Does that headline make sense? If not, good. Mission accomplished. This is a must read from author Brett McCracken on the utter foolishness the contemporary church is engaging in to get sheeple in the door. The hip, in the now makeover of church and christianity (churchianity) is in full effect [source]:
‘How can we stop the oil gusher?” may have been the question of the summer for most Americans. Yet for many evangelical pastors and leaders, the leaking well is nothing compared to the threat posed by an ongoing gusher of a different sort: Young people pouring out of their churches, never to return.
As a 27-year-old evangelical myself, I understand the concern. My peers, many of whom grew up in the church, are losing interest in the Christian establishment.
Recent statistics have shown an increasing exodus of young people from churches, especially after they leave home and live on their own. In a 2007 study, Lifeway Research determined that 70% of young Protestant adults between 18-22 stop attending church regularly.
Statistics like these have created something of a mania in recent years, as baby-boomer evangelical leaders frantically assess what they have done wrong (why didn’t megachurches work to attract youth in the long term?) and scramble to figure out a plan to keep young members engaged in the life of the church.
Increasingly, the “plan” has taken the form of a total image overhaul, where efforts are made to rebrand Christianity as hip, countercultural, relevant. As a result, in the early 2000s, we got something called “the emerging church”—a sort of postmodern stab at an evangelical reform movement. Perhaps because it was too “let’s rethink everything” radical, it fizzled quickly. But the impulse behind it—to rehabilitate Christianity’s image and make it “cool”—remains.
Can you imagine Jesus saying to the 12 apostles, “hey after I leave I want you guys to give this thing an image overhaul. Make sure you delete any references to suffering, obedience, discipline, responsibility, accountability, and righteousness. And for Pete’s sake dont mention anything about faithfulness to my word! People will think we’re some sort of legalism obsessed cult!”
Well its almost as if that sentiment leads off the New Testament. McCracken blasts pastors and leaders for using every gimmick, trick, fad, techno-wizbang and buzzwords they possibly can in order to be seen as “attractive”. Oh and they add a generous helping of sex talk to be seen as real edgy. It reminds me of that emergent church foolishness that keeps trying to gain a foothold.
Why not just do what Jesus (the founder and head of the church) said do? Here’s a refresher course in case its been forgotten.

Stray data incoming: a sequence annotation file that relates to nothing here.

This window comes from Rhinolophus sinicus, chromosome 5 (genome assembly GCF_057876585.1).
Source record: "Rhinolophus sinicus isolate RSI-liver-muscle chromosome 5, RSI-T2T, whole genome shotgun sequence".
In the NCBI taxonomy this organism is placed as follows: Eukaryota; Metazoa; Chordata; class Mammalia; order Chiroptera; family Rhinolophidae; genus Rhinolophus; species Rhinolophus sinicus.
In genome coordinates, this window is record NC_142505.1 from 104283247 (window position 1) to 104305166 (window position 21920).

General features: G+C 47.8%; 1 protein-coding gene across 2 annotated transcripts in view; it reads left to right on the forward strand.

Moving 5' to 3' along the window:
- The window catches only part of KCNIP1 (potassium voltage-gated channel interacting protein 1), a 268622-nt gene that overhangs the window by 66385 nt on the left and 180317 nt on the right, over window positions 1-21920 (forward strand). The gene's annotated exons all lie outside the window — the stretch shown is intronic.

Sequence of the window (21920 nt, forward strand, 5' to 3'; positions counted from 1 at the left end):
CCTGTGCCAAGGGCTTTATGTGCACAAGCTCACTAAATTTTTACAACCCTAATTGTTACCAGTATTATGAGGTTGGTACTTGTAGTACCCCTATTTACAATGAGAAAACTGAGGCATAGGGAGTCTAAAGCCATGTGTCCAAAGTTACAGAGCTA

Then the eleven disciples went to Galilee, to the mountain where Jesus had told them to go. When they saw him, they worshiped him; but some doubted. Then Jesus came to them and said, “All authority in heaven and on earth has been given to me. Therefore go and make disciples of all nations, baptizing them in the name of the Father and of the Son and of the Holy Spirit,and teaching them to obey everything I have commanded you. And surely I am with you always, to the very end of the age.” Matt 28:16-20
But observers say the shindiggin aint workin. People with problems want real Godly solutions, not toys, games and funsy words. People are not pre-k children to be entertained into oblivion.
In his book, “The Courage to Be Protestant,” David Wells writes:”The born-again, marketing church has calculated that unless it makes deep, serious cultural adaptations, it will go out of business, especially with the younger generations. What it has not considered carefully enough is that it may well be putting itself out of business with God.
“And the further irony,” he adds, “is that the younger generations who are less impressed by whiz-bang technology, who often see through what is slick and glitzy, and who have been on the receiving end of enough marketing to nauseate them, are as likely to walk away from these oh-so-relevant churches as to walk into them.”
If the evangelical Christian leadership thinks that “cool Christianity” is a sustainable path forward, they are severely mistaken. As a twentysomething, I can say with confidence that when it comes to church, we don’t want cool as much as we want real.
This kind of stuff is only going to produce more false converts and fuel hostility at the church when they realize they’ve been sold a bag of tricks.